Took this trip early 2016, I was basically “tourguiding” an enthusiastic shopper to Osaka. Most of the time was shopping at different department stores and shopping centres. There were some sightseeing and of course eating. Shoppers still have the need to eat.

Out of the restaurants we went to, there were two which I liked the most.

手羽先の羽 (Te-ba-saki-no-hane) was one of them. I won’t say that this is the best yakitori restaurants I visited, food was nice and the price (of food and especially beer) was good. It’s a short walk from Nankai-Namba station (south-most of all the Namba train stations).

edamame and beer~

edamame and beer~

Skewers, yum---

Skewers, yum—

Chicken wings

Chicken wings

Karaage (Fried chicken)

Karaage (Fried chicken)


Another one was 大衆酒場 まる和  (Tai-shuu-saka-ba-ma-ru-kazu). It’s located on the right of Namba station where LOTS of small restaurants were. Lots of food and drinks to choose from. Menu only in Japanese which maybe a bit difficult for visitors though… perhaps Google translate can help with ordering.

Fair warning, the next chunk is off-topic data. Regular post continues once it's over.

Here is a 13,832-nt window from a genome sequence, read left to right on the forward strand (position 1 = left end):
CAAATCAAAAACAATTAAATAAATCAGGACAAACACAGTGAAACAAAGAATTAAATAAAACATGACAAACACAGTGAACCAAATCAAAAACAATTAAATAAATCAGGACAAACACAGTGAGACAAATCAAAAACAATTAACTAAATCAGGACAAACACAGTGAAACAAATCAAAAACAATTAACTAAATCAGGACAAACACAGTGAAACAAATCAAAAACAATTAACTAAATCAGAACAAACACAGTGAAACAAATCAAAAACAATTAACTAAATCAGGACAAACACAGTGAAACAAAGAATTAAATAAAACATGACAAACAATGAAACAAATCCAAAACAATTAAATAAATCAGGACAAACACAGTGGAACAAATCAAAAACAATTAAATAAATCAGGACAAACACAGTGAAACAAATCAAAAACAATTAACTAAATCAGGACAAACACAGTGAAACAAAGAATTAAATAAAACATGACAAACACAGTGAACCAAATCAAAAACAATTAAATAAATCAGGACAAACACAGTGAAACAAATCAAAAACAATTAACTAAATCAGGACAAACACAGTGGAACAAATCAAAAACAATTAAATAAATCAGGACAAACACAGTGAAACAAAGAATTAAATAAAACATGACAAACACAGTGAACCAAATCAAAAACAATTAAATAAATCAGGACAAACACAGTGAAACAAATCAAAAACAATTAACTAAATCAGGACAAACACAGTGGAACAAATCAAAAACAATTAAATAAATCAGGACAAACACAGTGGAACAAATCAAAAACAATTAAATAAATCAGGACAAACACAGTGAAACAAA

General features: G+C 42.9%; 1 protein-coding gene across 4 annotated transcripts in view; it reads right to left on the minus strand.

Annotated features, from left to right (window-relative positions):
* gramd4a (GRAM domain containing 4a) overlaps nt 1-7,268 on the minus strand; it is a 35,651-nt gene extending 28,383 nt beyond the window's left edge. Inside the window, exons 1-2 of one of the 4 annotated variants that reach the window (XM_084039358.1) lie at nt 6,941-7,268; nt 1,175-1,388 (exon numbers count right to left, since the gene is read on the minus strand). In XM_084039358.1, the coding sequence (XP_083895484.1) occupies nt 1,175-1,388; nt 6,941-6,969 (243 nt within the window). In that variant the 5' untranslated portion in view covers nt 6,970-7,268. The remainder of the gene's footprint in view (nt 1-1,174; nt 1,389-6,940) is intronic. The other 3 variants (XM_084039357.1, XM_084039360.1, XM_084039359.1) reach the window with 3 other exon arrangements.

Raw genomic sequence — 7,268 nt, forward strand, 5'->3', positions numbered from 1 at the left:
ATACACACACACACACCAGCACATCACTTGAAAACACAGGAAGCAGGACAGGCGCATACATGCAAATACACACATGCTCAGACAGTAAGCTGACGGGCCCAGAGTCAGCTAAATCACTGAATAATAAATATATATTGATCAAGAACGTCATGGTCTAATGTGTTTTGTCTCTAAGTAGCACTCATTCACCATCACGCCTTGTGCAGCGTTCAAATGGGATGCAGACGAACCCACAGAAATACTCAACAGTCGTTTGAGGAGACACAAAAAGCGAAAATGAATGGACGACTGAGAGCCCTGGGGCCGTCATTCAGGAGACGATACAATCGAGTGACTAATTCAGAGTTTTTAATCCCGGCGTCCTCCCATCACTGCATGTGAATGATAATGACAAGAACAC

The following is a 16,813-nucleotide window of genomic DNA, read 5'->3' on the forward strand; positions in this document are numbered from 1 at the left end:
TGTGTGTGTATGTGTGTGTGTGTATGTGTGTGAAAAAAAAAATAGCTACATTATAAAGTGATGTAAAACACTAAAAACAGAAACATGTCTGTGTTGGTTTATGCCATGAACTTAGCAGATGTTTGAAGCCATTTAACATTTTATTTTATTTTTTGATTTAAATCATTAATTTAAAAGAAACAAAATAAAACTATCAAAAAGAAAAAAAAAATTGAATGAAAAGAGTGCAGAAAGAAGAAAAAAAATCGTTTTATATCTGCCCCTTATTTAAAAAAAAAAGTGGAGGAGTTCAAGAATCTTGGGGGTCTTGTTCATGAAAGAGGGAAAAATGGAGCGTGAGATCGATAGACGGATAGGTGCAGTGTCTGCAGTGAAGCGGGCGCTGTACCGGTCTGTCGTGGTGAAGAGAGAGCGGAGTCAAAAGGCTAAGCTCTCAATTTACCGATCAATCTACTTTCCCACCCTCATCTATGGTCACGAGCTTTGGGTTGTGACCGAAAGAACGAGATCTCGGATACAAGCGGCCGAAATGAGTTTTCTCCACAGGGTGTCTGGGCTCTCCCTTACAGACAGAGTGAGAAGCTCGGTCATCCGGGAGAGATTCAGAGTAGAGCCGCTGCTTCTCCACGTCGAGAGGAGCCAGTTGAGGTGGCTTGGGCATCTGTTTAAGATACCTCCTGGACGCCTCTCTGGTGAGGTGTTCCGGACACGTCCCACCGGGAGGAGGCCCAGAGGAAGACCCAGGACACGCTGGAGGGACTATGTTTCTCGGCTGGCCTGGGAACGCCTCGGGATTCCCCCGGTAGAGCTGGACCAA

My favourite fish

My favourite fish Hokke


Apart from eating, onsen is a must especially in the winter. I left the shopper at a department store (twice) and went to a Sentō (銭湯) – public hot bath house where people pay to enter. Most of the sento’s provide the basics, this one- 湯源郷 太平のゆ – located at 木津市場 Osaka-Kizu Wholesale Market was really nice. There were indoor and outdoor hot baths and Jacuzzis. Weekday late afternoons would be my recommended soaking time. Weekends a bit too crowded. Remember to follow the onsen etiquette! (This etiquette guide is quite comprehensive http://www.sentoguide.info/etiquette)

Sento entrance

Sento entrance

There were also a few restaurants at the wholesale market where the sento located. We visited 2 of them. One was a curry-udon restaurant (大和), only open for breakfast and lunch (0500-1400), the set meals were gigantic… It was just breakfast…